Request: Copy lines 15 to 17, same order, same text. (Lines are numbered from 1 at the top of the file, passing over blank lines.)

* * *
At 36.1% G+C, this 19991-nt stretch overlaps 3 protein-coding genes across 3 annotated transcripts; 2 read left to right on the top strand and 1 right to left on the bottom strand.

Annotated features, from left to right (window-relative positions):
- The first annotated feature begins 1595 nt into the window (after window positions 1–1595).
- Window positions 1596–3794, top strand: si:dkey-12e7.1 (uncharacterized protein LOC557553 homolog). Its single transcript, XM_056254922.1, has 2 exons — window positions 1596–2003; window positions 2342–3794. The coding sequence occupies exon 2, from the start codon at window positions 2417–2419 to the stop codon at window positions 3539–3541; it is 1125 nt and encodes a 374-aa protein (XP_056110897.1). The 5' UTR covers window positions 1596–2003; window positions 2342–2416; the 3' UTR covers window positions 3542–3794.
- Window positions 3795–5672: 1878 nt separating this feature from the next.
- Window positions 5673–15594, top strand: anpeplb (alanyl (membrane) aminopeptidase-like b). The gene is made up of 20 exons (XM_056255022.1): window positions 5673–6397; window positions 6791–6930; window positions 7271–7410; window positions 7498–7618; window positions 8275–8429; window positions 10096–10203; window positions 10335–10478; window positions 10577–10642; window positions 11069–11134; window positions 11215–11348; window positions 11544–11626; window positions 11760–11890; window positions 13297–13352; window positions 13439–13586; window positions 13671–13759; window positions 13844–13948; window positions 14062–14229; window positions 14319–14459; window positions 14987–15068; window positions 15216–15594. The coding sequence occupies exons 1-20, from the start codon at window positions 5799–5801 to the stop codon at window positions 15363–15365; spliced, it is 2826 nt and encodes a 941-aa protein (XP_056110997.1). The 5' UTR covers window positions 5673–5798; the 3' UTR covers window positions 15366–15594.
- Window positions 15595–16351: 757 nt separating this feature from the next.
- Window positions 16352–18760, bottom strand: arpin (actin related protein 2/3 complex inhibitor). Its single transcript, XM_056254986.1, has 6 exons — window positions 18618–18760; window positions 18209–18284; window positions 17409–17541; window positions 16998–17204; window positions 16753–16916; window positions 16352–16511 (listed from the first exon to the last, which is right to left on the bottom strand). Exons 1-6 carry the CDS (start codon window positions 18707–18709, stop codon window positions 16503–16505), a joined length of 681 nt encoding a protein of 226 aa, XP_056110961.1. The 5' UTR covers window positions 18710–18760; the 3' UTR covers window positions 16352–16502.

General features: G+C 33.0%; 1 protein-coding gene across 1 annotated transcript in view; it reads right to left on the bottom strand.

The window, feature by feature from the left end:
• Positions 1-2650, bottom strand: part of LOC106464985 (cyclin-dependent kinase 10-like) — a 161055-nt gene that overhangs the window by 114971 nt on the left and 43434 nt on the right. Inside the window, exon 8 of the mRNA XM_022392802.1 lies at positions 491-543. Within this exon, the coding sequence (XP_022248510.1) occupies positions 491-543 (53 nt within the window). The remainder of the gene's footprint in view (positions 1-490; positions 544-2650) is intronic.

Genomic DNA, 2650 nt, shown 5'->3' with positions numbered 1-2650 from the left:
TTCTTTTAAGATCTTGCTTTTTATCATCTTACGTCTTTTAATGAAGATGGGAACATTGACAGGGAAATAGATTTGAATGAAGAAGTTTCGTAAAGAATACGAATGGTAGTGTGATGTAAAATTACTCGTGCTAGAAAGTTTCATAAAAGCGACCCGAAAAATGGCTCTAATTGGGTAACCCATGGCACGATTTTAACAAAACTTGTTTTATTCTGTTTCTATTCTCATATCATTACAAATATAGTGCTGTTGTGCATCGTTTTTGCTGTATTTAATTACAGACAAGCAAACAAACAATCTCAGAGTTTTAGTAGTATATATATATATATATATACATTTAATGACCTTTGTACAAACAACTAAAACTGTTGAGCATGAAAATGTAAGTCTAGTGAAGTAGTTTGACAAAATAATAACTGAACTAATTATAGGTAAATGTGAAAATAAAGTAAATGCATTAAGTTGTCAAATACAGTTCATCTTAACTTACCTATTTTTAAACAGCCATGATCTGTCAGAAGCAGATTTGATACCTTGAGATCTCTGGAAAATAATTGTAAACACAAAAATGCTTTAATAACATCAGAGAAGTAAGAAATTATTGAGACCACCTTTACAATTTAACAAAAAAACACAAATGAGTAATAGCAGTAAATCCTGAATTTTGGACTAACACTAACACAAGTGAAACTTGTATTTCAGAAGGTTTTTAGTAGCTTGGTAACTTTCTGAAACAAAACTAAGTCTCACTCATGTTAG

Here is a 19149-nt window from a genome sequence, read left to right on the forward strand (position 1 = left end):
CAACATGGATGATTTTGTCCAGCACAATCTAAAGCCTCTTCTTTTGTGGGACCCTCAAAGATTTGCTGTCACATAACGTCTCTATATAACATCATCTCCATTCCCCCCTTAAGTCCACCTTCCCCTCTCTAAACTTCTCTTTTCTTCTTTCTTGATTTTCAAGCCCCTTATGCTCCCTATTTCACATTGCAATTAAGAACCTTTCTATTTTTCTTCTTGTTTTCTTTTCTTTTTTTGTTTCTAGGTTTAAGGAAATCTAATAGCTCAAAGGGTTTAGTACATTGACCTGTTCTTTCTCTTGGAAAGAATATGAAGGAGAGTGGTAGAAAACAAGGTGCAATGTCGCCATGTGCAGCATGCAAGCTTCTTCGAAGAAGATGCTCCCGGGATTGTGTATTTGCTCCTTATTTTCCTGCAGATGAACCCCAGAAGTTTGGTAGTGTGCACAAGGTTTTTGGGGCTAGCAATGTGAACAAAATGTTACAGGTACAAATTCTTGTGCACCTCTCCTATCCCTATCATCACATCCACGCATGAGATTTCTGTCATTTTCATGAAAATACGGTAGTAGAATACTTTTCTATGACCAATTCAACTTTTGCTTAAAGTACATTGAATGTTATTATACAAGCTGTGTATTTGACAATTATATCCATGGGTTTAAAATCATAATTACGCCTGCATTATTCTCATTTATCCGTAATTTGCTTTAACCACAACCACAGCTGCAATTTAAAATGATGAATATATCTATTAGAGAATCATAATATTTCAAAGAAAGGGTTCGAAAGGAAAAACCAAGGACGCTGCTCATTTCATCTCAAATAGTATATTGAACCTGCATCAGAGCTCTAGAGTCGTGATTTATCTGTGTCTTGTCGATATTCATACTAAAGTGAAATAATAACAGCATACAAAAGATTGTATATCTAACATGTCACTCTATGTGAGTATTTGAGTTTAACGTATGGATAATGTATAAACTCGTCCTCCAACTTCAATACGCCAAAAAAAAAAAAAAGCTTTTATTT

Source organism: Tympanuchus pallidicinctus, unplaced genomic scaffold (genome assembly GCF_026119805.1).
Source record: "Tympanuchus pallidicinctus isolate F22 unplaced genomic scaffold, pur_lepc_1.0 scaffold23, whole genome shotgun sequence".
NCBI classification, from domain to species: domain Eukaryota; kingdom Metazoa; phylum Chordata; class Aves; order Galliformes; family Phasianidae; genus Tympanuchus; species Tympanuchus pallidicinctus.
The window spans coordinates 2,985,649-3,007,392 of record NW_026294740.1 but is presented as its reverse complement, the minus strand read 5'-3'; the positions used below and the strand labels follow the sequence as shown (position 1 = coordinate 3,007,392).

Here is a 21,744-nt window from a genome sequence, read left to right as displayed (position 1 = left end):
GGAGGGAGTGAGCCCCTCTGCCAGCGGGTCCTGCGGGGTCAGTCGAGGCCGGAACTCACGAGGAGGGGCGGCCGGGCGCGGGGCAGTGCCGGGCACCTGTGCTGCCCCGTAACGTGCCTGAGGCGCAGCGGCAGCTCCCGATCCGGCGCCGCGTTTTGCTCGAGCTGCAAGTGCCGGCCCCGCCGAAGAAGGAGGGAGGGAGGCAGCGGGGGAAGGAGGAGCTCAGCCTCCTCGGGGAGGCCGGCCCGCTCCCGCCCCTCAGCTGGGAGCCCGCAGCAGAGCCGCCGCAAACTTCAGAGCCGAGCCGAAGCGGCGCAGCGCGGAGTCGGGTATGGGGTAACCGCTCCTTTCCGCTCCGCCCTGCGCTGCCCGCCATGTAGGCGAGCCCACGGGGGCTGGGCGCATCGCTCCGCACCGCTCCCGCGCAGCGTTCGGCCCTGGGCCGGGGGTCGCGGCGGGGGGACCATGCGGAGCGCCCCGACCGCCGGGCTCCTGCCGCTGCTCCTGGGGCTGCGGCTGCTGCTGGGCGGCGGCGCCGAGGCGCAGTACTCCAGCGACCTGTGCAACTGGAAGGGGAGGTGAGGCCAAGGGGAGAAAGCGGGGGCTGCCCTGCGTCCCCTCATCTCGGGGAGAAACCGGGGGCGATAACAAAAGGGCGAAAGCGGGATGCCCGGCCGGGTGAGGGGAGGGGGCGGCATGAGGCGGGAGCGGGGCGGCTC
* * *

CAACATGGATGATTTTGTCCAGCACAATCTAAAGCCTCTTCTTTTGTGGGACCCTCAAAGATTTGCTGTCACATAACGTCTCTATATAACATCATCTCCATTCCCCCCTTAAGTCCACCTTCCCCTCTCTAAACTTCTCTTTTCTTCTTTCTTGATTTTCAAGCCCCTTATGCTCCCTATTTCACATTGCAATTAAGAACCTTTCTATTTTTCTTCTTGTTTTCTTTTCTTTTTTTGTTTCTAGGTTTAAGGAAATCTAATAGCTCAAAGGGTTTAGTACATTGACCTGTTCTTTCTCTTGGAAAGAATATGAAGGAGAGTGGTAGAAAACAAGGTGCAATGTCGCCATGTGCAGCATGCAAGCTTCTTCGAAGAAGATGCTCCCGGGATTGTGTATTTGCTCCTTATTTTCCTGCAGATGAACCCCAGAAGTTTGGTAGTGTGCACAAGGTTTTTGGGGCTAGCAATGTGAACAAAATGTTACAGGTACAAATTCTTGTGCACCTCTCCTATCCCTATCATCACATCCACGCATGAGATTTCTGTCATTTTCATGAAAATACGGTAGTAGAATACTTTTCTATGACCAATTCAACTTTTGCTTAAAGTACATTGAATGTTATTATACAAGCTGTGTATTTGACAATTATATCCATGGGTTTAAAATCATAATTACGCCTGCATTATTCTCATTTATCCGTAATTTGCTTTAACCACAACCACAGCTGCAATTTAAAATGATGAATATATCTATTAGAGAATCATAATATTTCAAAGAAAGGGTTCGAAAGGAAAAACCAAGGACGCTGCTCATTTCATCTCAAATAGTATATTGAACCTGCATCAGAGCTCTAGAGTCGTGATTTATCTGTGTCTTGTCGATATTCATACTAAAGTGAAATAATAACAGCATACAAAAGATTGTATATCTAACATGTCACTCTATGTGAGTATTTGAGTTTAACGTATGGATAATGTATAAACTCGTCCTCCAACTTCAATACGCCAAAAAAAAAAAAAAGCTTTTATTT

Source organism: Tympanuchus pallidicinctus, unplaced genomic scaffold (genome assembly GCF_026119805.1).
Source record: "Tympanuchus pallidicinctus isolate F22 unplaced genomic scaffold, pur_lepc_1.0 scaffold23, whole genome shotgun sequence".